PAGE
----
Finally, the inventor's third step:
Once it is determined that an invention is patentable, the inventor must determine what type of application will be filed to adequately protect the invention.
There are two general types of patent applications covering the structure or method of an invention which can be considered, a provisional and a utility.
A provisional patent application typically includes a written description and drawing(s) of the invention. The provisional patent application is given a filing date and a serial number, but is not examined by the Patent Office. The formal requirements are less stringent for the provisional patent application than a regular patent application and the Government filing fee is lower. Although not required, at least one claim is typically included. If the provisional patent application is converted to a utility patent application within one year of its filing date, the later filed application may obtain the benefit of the filing date of the earlier-filed application.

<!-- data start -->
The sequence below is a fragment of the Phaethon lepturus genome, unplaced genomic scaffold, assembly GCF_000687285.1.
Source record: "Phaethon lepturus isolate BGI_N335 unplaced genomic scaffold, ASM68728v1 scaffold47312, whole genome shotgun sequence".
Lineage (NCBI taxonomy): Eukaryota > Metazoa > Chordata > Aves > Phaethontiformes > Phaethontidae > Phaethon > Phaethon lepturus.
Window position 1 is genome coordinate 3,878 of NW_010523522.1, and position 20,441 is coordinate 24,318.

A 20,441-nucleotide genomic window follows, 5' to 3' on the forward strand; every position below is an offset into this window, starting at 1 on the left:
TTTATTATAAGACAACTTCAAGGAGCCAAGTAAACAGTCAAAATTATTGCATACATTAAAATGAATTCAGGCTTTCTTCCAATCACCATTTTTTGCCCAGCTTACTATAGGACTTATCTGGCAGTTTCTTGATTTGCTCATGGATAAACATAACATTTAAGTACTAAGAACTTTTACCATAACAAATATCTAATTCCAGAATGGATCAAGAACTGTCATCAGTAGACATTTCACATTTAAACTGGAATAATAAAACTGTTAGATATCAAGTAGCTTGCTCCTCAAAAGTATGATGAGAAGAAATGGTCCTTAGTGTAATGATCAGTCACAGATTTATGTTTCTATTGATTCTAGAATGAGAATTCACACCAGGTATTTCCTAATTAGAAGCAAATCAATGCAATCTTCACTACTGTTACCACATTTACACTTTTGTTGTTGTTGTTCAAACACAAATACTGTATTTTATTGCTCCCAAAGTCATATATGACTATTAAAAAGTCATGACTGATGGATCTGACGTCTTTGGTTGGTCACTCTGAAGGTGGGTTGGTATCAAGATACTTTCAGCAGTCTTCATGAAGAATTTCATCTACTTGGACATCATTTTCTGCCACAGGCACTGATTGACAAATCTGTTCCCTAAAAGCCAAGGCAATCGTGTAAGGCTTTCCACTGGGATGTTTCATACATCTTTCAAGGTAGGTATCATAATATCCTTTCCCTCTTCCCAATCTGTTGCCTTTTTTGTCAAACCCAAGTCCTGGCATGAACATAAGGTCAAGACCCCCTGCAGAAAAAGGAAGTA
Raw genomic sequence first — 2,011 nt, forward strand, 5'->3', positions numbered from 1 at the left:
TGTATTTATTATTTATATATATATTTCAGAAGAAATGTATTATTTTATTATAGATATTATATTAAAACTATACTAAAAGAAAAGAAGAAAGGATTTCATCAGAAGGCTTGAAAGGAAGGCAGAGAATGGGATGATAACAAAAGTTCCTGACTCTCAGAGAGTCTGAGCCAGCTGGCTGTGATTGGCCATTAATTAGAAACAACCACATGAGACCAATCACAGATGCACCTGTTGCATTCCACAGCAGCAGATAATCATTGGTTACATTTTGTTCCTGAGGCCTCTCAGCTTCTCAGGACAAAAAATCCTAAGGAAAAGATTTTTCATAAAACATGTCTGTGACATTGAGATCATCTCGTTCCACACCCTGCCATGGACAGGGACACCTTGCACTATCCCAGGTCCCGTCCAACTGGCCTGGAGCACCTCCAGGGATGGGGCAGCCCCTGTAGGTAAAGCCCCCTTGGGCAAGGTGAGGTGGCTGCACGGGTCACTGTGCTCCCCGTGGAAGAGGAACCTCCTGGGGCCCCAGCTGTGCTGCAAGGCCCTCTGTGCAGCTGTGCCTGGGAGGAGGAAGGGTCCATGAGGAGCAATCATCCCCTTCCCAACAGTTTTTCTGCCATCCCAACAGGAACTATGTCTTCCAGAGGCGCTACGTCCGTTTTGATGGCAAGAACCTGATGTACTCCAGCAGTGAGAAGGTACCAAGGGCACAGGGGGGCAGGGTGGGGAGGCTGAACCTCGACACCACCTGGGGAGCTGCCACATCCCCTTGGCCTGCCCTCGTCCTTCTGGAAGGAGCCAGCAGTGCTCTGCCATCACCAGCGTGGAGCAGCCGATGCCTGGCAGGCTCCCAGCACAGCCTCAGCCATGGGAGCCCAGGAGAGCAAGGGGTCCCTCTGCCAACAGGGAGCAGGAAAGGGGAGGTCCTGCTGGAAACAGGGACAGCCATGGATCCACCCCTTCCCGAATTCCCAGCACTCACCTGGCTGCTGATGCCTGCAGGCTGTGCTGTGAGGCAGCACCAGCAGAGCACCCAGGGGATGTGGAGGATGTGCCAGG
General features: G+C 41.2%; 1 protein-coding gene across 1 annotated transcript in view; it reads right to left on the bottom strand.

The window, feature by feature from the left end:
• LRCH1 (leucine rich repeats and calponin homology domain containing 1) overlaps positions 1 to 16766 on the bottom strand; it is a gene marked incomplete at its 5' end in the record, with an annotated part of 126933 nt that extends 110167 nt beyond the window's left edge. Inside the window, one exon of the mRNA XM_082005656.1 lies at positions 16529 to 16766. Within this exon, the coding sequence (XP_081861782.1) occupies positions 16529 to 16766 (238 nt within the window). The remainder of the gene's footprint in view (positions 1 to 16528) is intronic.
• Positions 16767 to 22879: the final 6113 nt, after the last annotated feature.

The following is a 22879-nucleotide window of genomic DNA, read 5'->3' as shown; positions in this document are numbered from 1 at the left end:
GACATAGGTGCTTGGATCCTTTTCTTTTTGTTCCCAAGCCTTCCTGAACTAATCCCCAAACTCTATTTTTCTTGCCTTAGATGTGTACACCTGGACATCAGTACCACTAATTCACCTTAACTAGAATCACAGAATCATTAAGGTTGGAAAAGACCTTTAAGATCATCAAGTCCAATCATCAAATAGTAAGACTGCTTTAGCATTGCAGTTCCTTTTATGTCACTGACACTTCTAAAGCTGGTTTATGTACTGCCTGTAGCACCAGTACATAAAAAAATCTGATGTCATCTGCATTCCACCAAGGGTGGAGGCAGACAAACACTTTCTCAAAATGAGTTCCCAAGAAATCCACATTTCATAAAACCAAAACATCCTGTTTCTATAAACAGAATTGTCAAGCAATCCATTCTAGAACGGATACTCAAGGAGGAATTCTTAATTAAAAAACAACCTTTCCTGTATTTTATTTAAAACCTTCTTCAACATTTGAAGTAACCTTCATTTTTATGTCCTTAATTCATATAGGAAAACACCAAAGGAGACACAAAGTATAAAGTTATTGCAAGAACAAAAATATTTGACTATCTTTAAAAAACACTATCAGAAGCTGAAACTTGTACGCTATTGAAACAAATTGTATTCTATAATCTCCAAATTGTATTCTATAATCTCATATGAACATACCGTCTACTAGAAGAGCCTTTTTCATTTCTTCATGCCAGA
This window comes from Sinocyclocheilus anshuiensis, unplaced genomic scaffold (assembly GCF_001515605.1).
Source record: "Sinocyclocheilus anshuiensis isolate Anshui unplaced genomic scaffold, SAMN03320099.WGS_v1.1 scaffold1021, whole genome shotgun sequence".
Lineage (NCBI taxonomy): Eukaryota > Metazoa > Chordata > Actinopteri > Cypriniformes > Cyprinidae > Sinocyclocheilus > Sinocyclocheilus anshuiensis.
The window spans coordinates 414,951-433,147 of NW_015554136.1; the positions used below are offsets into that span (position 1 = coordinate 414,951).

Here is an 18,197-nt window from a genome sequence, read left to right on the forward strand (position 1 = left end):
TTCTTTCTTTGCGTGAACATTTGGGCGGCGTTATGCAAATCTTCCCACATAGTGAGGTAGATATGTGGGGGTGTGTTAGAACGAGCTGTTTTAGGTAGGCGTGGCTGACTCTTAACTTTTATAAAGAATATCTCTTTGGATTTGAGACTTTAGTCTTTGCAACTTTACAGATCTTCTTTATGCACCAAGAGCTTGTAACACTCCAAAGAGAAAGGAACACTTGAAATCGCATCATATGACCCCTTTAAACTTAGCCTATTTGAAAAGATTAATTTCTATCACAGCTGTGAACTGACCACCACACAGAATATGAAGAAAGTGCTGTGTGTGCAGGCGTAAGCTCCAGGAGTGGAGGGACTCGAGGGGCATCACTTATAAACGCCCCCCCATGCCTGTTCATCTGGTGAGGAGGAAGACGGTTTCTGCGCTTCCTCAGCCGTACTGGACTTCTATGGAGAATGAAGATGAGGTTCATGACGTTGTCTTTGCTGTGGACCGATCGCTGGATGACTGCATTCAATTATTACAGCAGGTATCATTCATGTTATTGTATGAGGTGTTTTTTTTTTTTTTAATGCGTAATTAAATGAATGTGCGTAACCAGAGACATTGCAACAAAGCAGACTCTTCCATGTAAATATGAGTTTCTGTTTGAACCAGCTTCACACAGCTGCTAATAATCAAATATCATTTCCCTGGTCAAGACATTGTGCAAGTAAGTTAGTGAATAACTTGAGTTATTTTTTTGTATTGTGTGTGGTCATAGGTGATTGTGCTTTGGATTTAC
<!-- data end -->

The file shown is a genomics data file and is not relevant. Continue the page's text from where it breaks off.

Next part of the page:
The filing of a provisional application provides an inventor with the comfort of having the disclosure lodged in the United States Patent and Trademark Office and provides the inventor a year to improve the invention, seek licensees, seek investment capital, test the market, etc. The provisional application will not mature into a patent.
A utility patent application has more stringent requirements than the provisional. The utility application typically includes a more detailed written description (including a full set of claims defining the metes and bounds of the invention sought to be protected) and formal drawings of the invention.